If I were looking for an illustrator to adequately sum up the overwhelming heat sitting heavily on London’s weary, slumped shoulders at the moment then Monica Ramos would definitely be the one to do it. The Brooklyn-based illustrator’s series A Hot Summer is dedicated to a bunch of tiny watercolour characters doing exactly the kinds of things that I want to be doing; soaking in a pool closely packed with several hundred other people, seeking shade under giant overhanging lily-pads, frying eggs on the baking hot pavement and sadly trying to salvage the last of a rapidly melting, freshly dropped ice-lolly.

  23. List

    With the socio-cultural rise of China and India over recent years, we are constantly being told that sooner our later the gap between east and west will need to be bridged. A new project by entrepreneur ShaoLan Hsueh and illustrator Noma Bar is setting out to do just that by helping non-Mandarin speakers pick up some of the language’s basic building blocks. ShaoLan and Noma developed a set of easily recognisable illustrated symbols which both individually and in conjunction with each other help learners create a set of words and phrases.

  24. List

    It seems somewhat rich of me to sit here at a computer tapping away at a keyboard writing an article about how handwriting is a lost art. But, I am, and it is, and the current Smithsonian’s Archives of American Art exhibition on the handwriting of influential artists warrants no less of a wildly hypocritical gesture.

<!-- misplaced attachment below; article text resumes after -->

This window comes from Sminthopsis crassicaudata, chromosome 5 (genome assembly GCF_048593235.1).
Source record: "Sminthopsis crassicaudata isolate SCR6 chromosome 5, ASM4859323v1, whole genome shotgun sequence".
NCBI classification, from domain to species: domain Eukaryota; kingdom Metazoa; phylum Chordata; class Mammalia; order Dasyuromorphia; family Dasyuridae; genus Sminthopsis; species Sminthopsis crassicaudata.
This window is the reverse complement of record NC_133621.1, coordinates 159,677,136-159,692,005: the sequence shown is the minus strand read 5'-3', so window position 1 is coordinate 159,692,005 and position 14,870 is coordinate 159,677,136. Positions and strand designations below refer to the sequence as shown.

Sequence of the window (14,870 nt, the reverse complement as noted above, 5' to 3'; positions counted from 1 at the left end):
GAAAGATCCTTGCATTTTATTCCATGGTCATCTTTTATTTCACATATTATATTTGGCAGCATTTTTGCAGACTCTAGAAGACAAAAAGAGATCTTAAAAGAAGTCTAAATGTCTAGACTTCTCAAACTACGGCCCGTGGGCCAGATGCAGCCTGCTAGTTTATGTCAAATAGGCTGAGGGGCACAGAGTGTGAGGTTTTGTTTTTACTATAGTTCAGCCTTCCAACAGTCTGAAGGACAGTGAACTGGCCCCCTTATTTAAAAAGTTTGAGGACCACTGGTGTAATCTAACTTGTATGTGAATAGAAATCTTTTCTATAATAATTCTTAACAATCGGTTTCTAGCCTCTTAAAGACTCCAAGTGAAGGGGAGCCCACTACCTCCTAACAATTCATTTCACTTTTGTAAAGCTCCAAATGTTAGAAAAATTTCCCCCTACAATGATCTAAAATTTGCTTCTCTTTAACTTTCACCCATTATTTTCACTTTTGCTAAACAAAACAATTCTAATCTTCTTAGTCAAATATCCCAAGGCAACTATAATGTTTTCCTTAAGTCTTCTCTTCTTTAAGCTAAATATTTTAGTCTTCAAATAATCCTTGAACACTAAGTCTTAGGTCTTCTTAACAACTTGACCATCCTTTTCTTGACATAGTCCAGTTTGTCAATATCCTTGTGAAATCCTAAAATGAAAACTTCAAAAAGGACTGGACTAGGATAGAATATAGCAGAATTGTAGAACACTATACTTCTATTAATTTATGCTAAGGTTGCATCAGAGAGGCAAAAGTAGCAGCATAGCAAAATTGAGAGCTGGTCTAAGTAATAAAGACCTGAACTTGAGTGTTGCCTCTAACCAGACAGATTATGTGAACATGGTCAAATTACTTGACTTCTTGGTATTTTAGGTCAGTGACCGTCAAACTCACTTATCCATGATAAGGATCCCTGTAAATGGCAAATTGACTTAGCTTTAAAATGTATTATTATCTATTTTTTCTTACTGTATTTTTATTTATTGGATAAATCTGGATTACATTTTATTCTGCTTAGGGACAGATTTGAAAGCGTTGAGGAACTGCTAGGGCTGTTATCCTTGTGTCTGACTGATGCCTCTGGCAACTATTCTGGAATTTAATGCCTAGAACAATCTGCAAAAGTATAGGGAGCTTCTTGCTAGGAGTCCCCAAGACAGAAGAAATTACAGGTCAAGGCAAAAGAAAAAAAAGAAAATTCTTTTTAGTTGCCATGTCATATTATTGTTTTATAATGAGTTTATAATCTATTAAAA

25. Main

    The word “gold” springs to mind when watching this little gem from filmmaker Duncan Cowles. As he works in his bedroom, age 21, with a cup of tea, probably early afternoon, his Mother repeatedly disturbs him with a perpetual one-way discussion about a lamp. She has no idea she’s being filmed, and actually at the time, neither did Duncan.

  26. Main

    You don’t often get a personal look into the brains behind a famous online publication, but this is your lucky day. First a royal baby, and now this! Cool Hunting is a blog that’s pretty dominant in the art and design world. They seem to cover pretty much everything that’s cool, be it bikes, shops, design, illustration, art, films, food, booze…I could go on. So what better people to ask to recommend us some ultra-cool books than the people that make the website happen?! Picking one publication each (well, in Evan’s case, two) to tell you about, here are the Kings of Recommendation, The Content Excavators, the Cool Hunting staff…

  27. Yonder-list